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The Stelvio: Fausto Coppi’s zenith, peak and crowning glory.


The 10 most iconic climbs of the Corsa Rosa: the Stelvio

Starting from 21st March we have started to go thorough the 10 most iconic climbs of the Giro d’Italia with a dedicated section with tales, facts and statistics for each one.

After the Monte Zoncolan, the “Kaiser” or the sublime monster of worldwide cycling, it’s the turn of the Stelvio.

The alpha and the omega

While the Pordoi marked the beginning of Fausto Coppi’s career at the Giro d’Italia – they made their debut together in 1940, the year in which the Campionissimo took his first overall victory – the Stelvio – rising to 2,757 metres in altitude – was the zenith, the peak and crowning glory.

The pass first featured on the route of the Corsa Rosa on June 1st 1953, on the second‑to‑last stage. By then, it looked as if, overall, everything had been settled already. In the previous stage, which finished in Bolzano, Coppi had tried has hard as he could to distance himself from the race leader, Koblet, but to no avail. The two then made a deal, which Koblet agreed to. The Campionissimo promised not to attack him the following day, in return for stage victory. With Fausto sitting 1’59” behind Hugo, the Giro was apparently over.

What happened the following day was one of those incidents that make cycling the most beautiful sport in the world. Despite being in tip-top shape, Coppi – loyal as he was – didn’t feel like breaking any truce, so he decided he would not pull away. However, should his rival attack in the first place, he would feel entitled to respond. So he asked the young Defilippis to step up the pace halfway through that new, brutal climb, which he did. With 12 km remaining to the summit, Defilippis put the hammer down, and Koblet set off to chase him – a terrible, expensive mistake.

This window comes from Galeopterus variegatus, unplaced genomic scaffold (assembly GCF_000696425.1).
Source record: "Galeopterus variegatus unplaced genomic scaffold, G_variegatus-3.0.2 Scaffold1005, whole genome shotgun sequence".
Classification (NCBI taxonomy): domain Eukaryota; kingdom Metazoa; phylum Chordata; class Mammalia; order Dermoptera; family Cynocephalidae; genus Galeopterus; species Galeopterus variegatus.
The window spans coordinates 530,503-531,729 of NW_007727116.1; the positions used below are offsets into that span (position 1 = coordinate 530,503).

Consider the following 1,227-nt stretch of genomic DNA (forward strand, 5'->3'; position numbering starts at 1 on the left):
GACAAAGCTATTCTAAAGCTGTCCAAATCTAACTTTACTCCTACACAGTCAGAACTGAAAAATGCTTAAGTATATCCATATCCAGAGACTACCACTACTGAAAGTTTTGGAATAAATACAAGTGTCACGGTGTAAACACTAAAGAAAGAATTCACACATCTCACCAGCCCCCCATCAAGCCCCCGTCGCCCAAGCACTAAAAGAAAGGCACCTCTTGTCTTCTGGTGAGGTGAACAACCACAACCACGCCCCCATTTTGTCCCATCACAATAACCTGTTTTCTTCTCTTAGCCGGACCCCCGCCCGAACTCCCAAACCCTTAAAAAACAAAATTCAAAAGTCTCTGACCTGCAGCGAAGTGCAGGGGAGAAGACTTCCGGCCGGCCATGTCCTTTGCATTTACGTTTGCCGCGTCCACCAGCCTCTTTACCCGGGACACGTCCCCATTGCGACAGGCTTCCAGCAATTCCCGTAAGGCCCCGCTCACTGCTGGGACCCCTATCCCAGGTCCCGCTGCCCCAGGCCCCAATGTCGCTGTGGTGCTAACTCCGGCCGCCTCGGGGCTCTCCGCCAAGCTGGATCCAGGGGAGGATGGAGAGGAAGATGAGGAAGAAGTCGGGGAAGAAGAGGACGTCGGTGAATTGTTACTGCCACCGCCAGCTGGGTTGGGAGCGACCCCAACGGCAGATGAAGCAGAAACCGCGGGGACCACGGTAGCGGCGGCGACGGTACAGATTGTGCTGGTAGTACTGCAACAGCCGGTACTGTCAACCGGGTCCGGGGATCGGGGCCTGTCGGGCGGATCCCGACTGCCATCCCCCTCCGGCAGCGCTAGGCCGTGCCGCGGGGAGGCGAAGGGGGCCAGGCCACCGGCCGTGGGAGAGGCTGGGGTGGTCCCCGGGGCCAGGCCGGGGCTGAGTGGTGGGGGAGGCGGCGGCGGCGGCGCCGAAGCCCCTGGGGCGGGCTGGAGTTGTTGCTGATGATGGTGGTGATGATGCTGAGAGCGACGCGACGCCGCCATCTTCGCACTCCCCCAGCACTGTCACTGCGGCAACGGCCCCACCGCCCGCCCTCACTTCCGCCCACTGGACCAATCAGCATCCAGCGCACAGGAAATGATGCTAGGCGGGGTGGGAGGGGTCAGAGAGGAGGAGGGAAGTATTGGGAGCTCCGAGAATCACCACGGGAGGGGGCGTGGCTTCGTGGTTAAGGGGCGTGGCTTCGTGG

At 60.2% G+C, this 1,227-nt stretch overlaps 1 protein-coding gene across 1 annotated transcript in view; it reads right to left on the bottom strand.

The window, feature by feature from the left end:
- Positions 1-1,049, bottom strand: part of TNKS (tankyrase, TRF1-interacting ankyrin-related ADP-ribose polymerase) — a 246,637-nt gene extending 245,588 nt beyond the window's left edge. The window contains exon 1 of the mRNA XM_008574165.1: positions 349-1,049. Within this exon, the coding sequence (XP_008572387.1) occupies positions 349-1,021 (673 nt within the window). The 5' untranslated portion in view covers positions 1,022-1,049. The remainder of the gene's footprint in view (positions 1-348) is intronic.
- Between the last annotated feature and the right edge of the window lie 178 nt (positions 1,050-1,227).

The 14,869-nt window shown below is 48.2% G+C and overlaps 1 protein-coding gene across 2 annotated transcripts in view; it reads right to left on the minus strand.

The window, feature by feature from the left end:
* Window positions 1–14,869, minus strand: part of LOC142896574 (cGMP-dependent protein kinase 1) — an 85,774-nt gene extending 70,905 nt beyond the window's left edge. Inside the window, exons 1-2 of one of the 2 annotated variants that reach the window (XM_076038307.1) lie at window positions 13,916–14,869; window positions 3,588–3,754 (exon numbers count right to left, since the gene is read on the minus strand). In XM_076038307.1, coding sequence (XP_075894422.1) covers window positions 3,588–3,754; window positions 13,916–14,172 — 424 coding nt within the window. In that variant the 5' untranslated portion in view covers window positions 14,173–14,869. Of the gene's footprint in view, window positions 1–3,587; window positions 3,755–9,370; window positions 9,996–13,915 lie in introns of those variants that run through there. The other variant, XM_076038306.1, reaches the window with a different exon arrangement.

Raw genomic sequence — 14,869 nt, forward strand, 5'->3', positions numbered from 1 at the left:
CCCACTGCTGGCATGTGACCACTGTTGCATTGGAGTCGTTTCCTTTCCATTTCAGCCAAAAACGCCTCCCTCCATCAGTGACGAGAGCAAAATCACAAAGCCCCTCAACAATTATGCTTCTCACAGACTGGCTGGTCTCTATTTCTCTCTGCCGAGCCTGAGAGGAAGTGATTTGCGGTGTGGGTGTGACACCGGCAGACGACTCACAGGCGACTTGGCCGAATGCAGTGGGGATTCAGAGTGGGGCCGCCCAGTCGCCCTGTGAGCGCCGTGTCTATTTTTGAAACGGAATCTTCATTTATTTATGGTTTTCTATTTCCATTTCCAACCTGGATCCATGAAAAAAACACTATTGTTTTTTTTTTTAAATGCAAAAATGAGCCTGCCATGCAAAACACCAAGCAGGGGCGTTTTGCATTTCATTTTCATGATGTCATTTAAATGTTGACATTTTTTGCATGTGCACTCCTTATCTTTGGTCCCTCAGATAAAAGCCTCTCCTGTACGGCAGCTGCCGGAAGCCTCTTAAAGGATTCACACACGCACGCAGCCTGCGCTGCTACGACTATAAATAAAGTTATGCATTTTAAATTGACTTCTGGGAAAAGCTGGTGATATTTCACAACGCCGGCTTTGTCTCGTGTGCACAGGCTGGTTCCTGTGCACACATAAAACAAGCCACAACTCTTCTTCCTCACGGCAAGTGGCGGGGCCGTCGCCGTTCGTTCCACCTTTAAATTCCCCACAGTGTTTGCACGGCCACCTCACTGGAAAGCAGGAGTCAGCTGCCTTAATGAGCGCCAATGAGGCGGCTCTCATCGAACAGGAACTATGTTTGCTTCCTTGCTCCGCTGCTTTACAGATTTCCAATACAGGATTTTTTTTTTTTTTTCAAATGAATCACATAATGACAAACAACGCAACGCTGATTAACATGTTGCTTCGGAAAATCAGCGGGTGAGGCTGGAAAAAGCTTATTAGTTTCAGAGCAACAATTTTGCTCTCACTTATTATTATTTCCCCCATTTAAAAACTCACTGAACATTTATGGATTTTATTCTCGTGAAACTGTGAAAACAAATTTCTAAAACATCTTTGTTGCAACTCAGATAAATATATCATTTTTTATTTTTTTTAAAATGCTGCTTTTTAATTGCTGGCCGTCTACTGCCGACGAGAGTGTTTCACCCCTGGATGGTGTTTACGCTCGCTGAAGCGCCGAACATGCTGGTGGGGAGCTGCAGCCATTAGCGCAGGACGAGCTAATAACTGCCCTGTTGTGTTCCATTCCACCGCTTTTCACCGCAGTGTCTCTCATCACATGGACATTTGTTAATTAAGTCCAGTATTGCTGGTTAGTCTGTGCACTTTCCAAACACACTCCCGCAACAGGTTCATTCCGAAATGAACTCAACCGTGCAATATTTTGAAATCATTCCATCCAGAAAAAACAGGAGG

The deal was broken. Fausto counterattacked, and proceeded to pass him, as Koblet started falling behind. Coppi cleared that unprecedented climb alone, 2’48” ahead of Bartali, 3’27” ahead of Defilippis and 4’25” ahead of Koblet, who tried to give it all along the closing climb. Riding frantically and taking great risk, the Swiss managed to shave seconds off the gap, however crashing twice on the descent, and finishing 3’28” behind. The Campionissimo took the stage, as well as the fifth overall victory of his astonishingly successful career.

That date, June 1st 1953, marked at the same time the debut of the Stelvio Pass in the history of cycling, and Coppi’s final outstanding achievement at the Giro.

It was the alpha for one and the omega for the other.

That bond, however, has never been broken. Instead, it has grown even stronger. Their names are now inseparably entwined, and everybody thinks of the Stelvio as the most iconic Cima Coppi.

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